Reflecting frustration, Webb Eyes Presidency

Reflecting frustration, Webb Eyes Presidency

By Salena Zito - November 23, 2014

In late November 2005, legendary Democrat strategist Steve Jarding sat down with Jim Webb — author, filmmaker, decorated Vietnam veteran and former U.S. Navy secretary — to discuss a possible run for a U.S. Senate seat in Virginia against a wildly popular and well-funded incumbent, Republican George Allen.

“He wanted to know a percentage of his chances of winning,” Jarding recalled of that awkward moment when Jarding gingerly tried to postpone explaining the political reality.

“Damn it, Steve, give me a number,” Webb, frustrated by all the stalling, demanded.

Fifteen percent, Jarding reluctantly replied.

“I'll take that,” Webb said, not missing a beat. And he began his improbable quest.

Sometimes people wait for their rightful moment in history; other times, they seize the moment.

Last week, Webb seized the moment, announcing that he would run for president in 2016.

Webb has never followed any drumbeat but his own, an attribute that soured him on both political parties. Yet it fits perfectly with the populism that drove Democrats out of office earlier this month.

He uniquely reflects Main Street's frustration with Washington.

He pushed back on Republicans in 2006, when dissatisfaction with George Bush's handling of the Iraq war led him to run and win — as a Democrat — that Senate seat in Virginia. By 2010 he was as dissatisfied as the rest of the country with Barack Obama's presidency and the Democratic Party, and he quickly decided after that year's wave election that he would not seek re-election to the Senate.

In short, his disconnect with Washington mirrors yours.

“If he runs, it is probably because he thinks he is going to win,” said Jarding, who served as Webb's senior adviser during the 2006 Senate race. “He is not a Don Quixote chasing windmills. Odds don't bother him. I think that is what makes him a more interesting candidate.

“This is someone who believes passionately in what he believes. He is not tied to a talking-point message — he is authentic, competent, a fighter and, if ever there was somebody who will put a mirror to their soul and ask if this is the right thing to do, it is him.”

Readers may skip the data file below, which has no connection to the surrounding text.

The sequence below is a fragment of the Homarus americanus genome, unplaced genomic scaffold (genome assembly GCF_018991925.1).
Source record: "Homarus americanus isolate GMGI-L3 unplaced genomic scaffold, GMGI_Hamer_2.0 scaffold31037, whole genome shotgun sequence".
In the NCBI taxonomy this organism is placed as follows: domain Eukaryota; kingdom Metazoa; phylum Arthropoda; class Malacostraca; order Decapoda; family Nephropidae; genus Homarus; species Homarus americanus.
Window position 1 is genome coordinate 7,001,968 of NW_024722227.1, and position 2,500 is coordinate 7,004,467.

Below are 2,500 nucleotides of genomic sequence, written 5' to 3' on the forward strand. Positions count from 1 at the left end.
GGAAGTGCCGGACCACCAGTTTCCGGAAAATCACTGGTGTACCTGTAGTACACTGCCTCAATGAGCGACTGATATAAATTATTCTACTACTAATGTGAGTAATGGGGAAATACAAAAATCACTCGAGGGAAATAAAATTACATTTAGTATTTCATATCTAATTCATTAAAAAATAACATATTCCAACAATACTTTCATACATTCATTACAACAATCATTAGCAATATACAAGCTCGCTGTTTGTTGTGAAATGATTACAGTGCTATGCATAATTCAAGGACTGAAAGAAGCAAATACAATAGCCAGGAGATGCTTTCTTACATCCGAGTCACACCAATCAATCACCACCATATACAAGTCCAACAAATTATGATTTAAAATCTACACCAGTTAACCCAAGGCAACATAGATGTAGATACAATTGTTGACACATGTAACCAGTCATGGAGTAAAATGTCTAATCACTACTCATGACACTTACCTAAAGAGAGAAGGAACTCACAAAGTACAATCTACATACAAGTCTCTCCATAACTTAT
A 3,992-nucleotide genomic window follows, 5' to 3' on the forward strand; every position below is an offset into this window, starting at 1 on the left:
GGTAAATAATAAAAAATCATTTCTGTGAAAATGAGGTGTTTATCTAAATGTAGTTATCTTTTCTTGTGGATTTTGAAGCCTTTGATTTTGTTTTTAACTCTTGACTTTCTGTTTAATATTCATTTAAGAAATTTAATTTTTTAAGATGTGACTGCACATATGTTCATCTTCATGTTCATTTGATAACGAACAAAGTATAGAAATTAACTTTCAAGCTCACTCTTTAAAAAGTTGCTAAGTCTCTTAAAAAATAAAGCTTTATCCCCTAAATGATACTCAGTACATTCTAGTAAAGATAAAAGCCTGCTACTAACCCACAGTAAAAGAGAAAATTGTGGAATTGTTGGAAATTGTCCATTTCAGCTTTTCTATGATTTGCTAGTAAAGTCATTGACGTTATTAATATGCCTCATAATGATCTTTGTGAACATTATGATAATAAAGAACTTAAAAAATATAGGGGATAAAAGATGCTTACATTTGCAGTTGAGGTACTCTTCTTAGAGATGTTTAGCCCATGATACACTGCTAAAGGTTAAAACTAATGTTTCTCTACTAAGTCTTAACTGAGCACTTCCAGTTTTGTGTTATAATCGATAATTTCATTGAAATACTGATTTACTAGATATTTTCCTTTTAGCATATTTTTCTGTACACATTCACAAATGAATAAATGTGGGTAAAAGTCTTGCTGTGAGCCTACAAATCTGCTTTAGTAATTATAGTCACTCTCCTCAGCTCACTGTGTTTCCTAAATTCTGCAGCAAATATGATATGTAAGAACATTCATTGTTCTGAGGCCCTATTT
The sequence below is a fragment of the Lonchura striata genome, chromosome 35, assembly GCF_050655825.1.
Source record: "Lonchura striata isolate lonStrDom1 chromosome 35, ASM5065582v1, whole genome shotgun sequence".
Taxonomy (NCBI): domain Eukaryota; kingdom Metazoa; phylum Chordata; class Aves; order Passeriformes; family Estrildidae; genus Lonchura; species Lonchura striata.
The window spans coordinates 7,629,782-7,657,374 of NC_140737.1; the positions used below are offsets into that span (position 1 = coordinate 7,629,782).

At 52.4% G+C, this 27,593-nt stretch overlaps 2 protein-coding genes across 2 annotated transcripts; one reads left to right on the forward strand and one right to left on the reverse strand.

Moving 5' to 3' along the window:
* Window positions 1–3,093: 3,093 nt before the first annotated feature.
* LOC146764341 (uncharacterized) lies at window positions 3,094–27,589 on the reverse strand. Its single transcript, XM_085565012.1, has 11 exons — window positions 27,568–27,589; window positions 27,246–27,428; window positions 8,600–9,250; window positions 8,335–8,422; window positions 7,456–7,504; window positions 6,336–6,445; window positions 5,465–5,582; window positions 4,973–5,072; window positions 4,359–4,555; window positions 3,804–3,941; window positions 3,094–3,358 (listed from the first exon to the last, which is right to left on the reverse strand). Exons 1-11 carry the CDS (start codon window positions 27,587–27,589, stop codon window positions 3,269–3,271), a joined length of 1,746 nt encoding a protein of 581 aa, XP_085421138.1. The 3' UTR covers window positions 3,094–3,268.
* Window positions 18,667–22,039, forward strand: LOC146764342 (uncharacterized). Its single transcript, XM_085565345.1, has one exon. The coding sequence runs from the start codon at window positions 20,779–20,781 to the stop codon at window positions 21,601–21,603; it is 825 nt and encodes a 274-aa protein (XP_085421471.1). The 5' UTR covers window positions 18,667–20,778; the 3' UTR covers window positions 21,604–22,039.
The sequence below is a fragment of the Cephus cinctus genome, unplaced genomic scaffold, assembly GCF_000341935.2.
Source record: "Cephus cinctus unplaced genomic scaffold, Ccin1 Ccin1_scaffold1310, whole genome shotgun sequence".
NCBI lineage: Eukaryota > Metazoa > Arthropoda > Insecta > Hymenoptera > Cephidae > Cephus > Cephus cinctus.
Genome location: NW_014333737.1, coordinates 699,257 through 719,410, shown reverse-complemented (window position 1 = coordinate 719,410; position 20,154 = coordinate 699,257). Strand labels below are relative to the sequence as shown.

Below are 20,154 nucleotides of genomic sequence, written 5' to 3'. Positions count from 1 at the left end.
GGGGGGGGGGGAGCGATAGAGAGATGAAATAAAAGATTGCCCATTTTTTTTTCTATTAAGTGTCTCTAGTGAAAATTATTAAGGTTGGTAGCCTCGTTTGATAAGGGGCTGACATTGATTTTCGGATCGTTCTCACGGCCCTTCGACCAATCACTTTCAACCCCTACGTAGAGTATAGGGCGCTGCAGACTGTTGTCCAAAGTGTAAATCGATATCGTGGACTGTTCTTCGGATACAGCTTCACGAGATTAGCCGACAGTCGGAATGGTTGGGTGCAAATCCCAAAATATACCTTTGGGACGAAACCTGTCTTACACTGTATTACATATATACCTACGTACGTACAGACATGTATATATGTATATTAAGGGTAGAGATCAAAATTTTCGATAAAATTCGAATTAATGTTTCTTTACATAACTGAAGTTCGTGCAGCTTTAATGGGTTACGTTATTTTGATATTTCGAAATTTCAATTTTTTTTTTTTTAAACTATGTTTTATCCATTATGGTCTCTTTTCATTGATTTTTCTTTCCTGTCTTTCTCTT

America is in the midst of a growing populist movement that crosses parties and has yet to be identified by name or brand.

Other populist movements, such as the Netroots in 2004-06 or the tea party in 2009-10, were hijacked by opportunists seeking to make a buck and to achieve fame off people's sentiments (or by the media, which categorized those movements as extreme in order to drive clicks and viewers). As a result, true believers on both sides were turned off to their movement's original core values.

Webb possesses something that Washington has failed to provide for years at all levels of government: an aura of leadership.

The latest Wall Street Journal/NBC News poll shows that nearly 60 percent of Americans believe our political and economic systems are barriers working against them. That alienation crosses all parties, races, ages and professions; whites, blacks, Hispanics, millennials, boomers, white- and blue-collar, high-tech and poor, all are fed up.

That is not a poll that helps establishment Washington. But it is one in which Webb could shine.

Webb resigned as Ronald Reagan's Navy secretary in 1988 when he disagreed with budget cuts. He has criticized both parties, most recently Democrats; in his announcement, he did not indicate which party's nomination he will seek.

He brings a unique life experience to the race — and, if he runs as a Democrat, he gets an early jump as the anti-Hillary candidate, according to Democrat strategist Dane Strother: “As that candidate he will get more traction than most believe. He even might be able to catch lightning in a bottle.”

Either way, Jarding believes a Webb campaign would be good for American politics, because experts may look at it and say, “Well, there's no path to victory” — but voters are likely to react to it with interest, not with dismissal.

“That dialogue is exactly what American politics is longing for and, with that, I don't underestimate his capacity for success,” said Jarding.

“I think the climate is so ripe for a truth-teller, and Webb will give you the honest medicine.”

Salena Zito is a Pittsburgh Tribune-Review editorial page columnist. E-mail her at
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Salena Zito

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